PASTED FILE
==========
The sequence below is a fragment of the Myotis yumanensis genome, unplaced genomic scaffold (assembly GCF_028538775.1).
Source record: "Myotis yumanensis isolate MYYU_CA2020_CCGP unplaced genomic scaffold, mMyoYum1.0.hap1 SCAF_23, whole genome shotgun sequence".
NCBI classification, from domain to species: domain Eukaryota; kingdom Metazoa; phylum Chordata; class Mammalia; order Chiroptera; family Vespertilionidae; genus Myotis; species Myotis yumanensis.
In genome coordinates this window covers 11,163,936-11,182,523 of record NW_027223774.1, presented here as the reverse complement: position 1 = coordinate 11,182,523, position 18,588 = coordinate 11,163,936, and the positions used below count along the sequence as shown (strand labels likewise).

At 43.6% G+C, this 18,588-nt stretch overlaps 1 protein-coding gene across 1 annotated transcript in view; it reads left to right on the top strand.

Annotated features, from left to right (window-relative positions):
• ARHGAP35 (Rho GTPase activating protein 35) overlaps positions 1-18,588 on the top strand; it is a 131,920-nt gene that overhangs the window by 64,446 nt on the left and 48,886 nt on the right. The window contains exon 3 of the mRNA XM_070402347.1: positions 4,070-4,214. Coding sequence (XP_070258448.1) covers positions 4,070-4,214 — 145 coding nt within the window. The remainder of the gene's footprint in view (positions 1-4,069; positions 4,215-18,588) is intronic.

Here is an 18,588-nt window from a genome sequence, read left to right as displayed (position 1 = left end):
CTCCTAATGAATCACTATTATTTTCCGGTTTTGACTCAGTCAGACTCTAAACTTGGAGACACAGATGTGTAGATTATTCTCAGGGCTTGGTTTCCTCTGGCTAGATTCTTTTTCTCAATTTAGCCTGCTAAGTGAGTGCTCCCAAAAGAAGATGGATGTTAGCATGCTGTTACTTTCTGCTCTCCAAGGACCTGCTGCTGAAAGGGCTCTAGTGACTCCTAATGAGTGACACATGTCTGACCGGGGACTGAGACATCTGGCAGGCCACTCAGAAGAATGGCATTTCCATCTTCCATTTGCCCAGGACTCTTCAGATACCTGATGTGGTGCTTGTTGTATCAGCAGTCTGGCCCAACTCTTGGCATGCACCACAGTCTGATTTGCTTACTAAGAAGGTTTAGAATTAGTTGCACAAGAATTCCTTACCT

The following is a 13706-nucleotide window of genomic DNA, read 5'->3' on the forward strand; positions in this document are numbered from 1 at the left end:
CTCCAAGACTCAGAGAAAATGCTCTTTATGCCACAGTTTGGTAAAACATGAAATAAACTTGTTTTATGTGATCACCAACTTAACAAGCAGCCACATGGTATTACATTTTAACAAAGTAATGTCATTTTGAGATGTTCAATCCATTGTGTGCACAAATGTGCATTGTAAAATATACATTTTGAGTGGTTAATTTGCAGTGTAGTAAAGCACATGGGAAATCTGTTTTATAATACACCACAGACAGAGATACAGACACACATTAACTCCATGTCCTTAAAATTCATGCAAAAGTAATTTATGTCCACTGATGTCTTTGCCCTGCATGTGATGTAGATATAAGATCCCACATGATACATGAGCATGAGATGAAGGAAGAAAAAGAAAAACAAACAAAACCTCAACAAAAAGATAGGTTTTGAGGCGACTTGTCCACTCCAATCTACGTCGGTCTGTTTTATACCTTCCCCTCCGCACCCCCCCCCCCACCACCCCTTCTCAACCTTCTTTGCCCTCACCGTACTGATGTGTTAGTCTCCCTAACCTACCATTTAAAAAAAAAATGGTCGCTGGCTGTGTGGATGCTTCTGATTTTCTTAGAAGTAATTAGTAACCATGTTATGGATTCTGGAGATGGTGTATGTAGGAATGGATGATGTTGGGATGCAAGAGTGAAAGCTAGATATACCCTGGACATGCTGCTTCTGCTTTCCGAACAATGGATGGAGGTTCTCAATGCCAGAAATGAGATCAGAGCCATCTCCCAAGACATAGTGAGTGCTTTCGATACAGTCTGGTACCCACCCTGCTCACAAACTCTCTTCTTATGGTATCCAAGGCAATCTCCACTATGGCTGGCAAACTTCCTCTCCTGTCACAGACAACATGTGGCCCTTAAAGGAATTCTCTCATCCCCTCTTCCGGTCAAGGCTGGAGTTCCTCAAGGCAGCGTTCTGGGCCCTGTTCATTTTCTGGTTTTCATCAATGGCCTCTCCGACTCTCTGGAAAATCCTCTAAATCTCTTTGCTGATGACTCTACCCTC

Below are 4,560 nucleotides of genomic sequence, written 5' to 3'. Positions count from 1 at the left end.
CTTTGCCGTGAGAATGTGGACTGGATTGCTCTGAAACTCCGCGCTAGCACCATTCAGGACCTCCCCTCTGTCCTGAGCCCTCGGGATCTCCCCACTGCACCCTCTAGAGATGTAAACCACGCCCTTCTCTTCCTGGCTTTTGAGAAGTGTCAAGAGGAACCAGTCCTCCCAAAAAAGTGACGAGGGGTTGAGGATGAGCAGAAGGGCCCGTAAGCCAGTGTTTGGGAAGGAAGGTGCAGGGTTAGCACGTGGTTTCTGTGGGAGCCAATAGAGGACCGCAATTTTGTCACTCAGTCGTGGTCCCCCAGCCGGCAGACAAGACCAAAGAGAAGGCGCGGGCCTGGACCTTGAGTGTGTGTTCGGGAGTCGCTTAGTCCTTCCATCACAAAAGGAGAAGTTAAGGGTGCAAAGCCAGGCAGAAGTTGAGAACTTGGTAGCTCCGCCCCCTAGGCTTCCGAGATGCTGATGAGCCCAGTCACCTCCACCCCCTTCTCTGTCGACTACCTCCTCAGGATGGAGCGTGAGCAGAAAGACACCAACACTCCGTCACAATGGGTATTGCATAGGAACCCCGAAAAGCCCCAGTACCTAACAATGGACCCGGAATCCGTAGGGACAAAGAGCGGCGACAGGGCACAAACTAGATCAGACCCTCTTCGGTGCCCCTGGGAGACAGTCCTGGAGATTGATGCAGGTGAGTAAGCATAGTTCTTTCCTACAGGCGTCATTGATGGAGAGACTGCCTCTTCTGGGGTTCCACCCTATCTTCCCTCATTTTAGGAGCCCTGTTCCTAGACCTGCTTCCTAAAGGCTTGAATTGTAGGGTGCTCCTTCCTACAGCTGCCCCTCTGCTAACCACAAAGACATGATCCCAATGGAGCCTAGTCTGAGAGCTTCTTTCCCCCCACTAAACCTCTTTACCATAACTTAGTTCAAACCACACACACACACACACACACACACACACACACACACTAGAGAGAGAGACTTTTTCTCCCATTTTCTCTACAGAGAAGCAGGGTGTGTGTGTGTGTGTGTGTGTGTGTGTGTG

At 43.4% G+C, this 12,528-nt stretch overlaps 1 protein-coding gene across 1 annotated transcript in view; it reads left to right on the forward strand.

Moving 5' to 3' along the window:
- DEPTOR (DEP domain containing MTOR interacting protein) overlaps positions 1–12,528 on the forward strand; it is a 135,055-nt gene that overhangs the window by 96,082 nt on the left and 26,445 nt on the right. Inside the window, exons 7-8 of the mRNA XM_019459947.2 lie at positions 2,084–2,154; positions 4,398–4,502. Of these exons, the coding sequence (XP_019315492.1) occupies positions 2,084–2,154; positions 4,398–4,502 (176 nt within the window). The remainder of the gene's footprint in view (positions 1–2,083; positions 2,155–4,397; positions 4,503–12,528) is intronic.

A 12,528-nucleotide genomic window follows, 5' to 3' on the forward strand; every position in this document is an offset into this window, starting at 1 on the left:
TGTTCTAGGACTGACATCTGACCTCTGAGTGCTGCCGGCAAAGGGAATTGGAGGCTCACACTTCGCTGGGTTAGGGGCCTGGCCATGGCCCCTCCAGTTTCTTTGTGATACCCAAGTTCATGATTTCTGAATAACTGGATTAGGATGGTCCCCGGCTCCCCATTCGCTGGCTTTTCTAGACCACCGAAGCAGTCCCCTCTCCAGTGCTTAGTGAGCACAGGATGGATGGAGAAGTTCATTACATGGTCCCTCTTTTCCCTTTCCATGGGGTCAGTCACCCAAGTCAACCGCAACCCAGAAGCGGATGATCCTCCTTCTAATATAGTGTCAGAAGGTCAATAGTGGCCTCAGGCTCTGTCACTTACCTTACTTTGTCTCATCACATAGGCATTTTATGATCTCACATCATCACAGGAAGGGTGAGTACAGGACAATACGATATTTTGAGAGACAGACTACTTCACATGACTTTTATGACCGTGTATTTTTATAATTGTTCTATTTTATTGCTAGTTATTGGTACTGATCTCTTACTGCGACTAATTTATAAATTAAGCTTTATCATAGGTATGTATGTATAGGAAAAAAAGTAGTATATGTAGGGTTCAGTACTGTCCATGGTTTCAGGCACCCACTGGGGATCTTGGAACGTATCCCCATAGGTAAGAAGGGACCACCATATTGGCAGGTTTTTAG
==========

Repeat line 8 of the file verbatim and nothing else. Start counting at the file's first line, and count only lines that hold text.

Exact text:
Here is an 18,588-nt window from a genome sequence, read left to right as displayed (position 1 = left end):